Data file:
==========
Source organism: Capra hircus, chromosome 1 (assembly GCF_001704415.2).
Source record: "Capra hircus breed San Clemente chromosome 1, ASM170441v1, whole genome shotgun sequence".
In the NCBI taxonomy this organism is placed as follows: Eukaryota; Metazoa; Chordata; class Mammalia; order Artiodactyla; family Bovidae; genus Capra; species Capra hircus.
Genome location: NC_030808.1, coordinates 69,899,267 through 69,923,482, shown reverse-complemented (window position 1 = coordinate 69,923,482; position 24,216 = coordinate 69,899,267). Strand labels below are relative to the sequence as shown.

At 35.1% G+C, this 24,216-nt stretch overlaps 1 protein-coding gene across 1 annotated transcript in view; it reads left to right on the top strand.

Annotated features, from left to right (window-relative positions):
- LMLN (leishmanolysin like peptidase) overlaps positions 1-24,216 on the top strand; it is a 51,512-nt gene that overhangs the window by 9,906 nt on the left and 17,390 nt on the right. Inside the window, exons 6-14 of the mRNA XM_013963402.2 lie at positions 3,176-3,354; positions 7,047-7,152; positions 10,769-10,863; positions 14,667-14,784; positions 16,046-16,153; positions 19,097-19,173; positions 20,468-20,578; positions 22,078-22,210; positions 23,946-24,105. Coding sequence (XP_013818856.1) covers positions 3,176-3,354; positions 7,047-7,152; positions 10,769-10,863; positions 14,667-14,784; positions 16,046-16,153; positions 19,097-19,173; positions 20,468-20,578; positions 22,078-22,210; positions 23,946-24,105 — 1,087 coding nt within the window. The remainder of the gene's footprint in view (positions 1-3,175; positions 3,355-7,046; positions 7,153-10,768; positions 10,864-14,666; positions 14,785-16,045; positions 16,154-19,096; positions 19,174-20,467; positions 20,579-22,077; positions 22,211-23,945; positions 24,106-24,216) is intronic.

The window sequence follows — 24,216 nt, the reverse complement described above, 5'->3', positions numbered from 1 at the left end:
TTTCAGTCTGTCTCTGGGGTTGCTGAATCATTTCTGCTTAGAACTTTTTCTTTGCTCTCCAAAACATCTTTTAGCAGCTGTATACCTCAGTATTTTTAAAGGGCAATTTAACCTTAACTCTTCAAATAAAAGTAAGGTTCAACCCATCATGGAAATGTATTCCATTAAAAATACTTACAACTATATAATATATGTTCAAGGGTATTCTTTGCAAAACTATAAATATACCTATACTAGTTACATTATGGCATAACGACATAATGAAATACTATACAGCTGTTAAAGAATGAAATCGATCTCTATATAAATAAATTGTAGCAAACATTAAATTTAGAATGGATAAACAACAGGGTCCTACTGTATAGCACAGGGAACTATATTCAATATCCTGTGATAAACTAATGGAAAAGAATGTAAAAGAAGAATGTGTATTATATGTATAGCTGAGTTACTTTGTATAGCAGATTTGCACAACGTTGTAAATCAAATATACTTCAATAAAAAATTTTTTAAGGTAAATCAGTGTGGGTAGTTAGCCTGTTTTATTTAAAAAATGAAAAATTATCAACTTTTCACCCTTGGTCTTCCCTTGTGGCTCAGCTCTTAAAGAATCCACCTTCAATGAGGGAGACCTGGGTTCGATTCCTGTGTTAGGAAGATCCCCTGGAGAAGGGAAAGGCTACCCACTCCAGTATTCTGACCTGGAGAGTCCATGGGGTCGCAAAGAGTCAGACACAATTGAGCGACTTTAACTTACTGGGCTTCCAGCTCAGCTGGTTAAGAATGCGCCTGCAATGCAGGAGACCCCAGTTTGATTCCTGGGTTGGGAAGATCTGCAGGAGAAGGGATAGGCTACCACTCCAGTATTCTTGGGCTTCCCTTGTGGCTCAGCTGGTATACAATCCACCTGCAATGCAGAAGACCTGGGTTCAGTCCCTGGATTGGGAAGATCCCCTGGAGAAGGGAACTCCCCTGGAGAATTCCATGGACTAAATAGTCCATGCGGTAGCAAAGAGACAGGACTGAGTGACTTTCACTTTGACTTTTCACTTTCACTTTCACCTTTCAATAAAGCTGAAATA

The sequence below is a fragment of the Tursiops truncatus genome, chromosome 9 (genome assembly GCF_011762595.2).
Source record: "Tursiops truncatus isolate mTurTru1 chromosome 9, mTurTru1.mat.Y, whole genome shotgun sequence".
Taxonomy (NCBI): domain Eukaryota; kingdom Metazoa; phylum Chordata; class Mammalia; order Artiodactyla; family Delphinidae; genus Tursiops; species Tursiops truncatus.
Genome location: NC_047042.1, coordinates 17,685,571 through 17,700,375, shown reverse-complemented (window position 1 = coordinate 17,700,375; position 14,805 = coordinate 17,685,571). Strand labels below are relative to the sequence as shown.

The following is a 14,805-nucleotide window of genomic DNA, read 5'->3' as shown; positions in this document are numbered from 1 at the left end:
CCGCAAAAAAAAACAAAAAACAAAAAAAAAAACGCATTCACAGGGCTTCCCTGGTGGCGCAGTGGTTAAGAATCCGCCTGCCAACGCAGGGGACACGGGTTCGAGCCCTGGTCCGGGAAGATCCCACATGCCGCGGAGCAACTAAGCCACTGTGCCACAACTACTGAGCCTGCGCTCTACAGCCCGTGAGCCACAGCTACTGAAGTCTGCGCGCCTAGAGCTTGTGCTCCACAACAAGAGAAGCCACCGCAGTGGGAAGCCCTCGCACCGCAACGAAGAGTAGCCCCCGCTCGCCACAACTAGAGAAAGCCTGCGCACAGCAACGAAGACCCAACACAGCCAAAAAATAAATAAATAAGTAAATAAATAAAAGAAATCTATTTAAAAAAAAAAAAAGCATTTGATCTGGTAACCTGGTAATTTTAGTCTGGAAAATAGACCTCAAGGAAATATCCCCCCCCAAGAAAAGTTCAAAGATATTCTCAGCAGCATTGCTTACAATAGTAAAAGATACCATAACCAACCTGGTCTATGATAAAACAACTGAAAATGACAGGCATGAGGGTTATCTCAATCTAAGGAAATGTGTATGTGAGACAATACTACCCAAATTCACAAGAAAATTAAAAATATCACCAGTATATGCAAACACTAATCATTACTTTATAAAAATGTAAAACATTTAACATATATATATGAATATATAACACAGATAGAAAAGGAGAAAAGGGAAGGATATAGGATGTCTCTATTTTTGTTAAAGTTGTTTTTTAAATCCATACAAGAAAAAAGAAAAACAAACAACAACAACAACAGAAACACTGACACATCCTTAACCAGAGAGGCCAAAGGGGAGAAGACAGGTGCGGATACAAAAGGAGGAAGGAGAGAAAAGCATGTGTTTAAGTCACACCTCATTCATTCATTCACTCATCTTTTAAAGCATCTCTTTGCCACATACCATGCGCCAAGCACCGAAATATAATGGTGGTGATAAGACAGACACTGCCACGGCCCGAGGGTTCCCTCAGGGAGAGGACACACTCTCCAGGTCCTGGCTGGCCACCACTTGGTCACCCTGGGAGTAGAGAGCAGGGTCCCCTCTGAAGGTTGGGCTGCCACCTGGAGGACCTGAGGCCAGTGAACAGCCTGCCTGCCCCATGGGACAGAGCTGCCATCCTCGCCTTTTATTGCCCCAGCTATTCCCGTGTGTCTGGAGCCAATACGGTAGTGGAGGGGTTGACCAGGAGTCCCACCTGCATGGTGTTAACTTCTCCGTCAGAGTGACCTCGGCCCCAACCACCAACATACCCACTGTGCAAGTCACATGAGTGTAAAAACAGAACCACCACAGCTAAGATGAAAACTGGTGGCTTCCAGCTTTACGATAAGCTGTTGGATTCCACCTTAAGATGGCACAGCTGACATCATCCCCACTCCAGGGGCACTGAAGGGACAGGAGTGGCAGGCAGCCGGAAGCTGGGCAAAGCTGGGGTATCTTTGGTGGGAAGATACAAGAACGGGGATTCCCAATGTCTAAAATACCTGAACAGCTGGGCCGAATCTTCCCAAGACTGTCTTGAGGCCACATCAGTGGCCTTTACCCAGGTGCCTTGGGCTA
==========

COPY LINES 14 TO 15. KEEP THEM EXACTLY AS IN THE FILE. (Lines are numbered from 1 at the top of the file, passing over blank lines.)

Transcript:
The following is a 14,805-nucleotide window of genomic DNA, read 5'->3' as shown; positions in this document are numbered from 1 at the left end:
CCGCAAAAAAAAACAAAAAACAAAAAAAAAAACGCATTCACAGGGCTTCCCTGGTGGCGCAGTGGTTAAGAATCCGCCTGCCAACGCAGGGGACACGGGTTCGAGCCCTGGTCCGGGAAGATCCCACATGCCGCGGAGCAACTAAGCCACTGTGCCACAACTACTGAGCCTGCGCTCTACAGCCCGTGAGCCACAGCTACTGAAGTCTGCGCGCCTAGAGCTTGTGCTCCACAACAAGAGAAGCCACCGCAGTGGGAAGCCCTCGCACCGCAACGAAGAGTAGCCCCCGCTCGCCACAACTAGAGAAAGCCTGCGCACAGCAACGAAGACCCAACACAGCCAAAAAATAAATAAATAAGTAAATAAATAAAAGAAATCTATTTAAAAAAAAAAAAAGCATTTGATCTGGTAACCTGGTAATTTTAGTCTGGAAAATAGACCTCAAGGAAATATCCCCCCCCAAGAAAAGTTCAAAGATATTCTCAGCAGCATTGCTTACAATAGTAAAAGATACCATAACCAACCTGGTCTATGATAAAACAACTGAAAATGACAGGCATGAGGGTTATCTCAATCTAAGGAAATGTGTATGTGAGACAATACTACCCAAATTCACAAGAAAATTAAAAATATCACCAGTATATGCAAACACTAATCATTACTTTATAAAAATGTAAAACATTTAACATATATATATGAATATATAACACAGATAGAAAAGGAGAAAAGGGAAGGATATAGGATGTCTCTATTTTTGTTAAAGTTGTTTTTTAAATCCATACAAGAAAAAAGAAAAACAAACAACAACAACAACAGAAACACTGACACATCCTTAACCAGAGAGGCCAAAGGGGAGAAGACAGGTGCGGATACAAAAGGAGGAAGGAGAGAAAAGCATGTGTTTAAGTCACACCTCATTCATTCATTCACTCATCTTTTAAAGCATCTCTTTGCCACATACCATGCGCCAAGCACCGAAATATAATGGTGGTGATAAGACAGACACTGCCACGGCCCGAGGGTTCCCTCAGGGAGAGGACACACTCTCCAGGTCCTGGCTGGCCACCACTTGGTCACCCTGGGAGTAGAGAGCAGGGTCCCCTCTGAAGGTTGGGCTGCCACCTGGAGGACCTGAGGCCAGTGAACAGCCTGCCTGCCCCATGGGACAGAGCTGCCATCCTCGCCTTTTATTGCCCCAGCTATTCCCGTGTGTCTGGAGCCAATACGGTAGTGGAGGGGTTGACCAGGAGTCCCACCTGCATGGTGTTAACTTCTCCGTCAGAGTGACCTCGGCCCCAACCACCAACATACCCACTGTGCAAGTCACATGAGTGTAAAAACAGAACCACCACAGCTAAGATGAAAACTGGTGGCTTCCAGCTTTACGATAAGCTGTTGGATTCCACCTTAAGATGGCACAGCTGACATCATCCCCACTCCAGGGGCACTGAAGGGACAGGAGTGGCAGGCAGCCGGAAGCTGGGCAAAGCTGGGGTATCTTTGGTGGGAAGATACAAGAACGGGGATTCCCAATGTCTAAAATACCTGAACAGCTGGGCCGAATCTTCCCAAGACTGTCTTGAGGCCACATCAGTGGCCTTTACCCAGGTGCCTTGGGCTA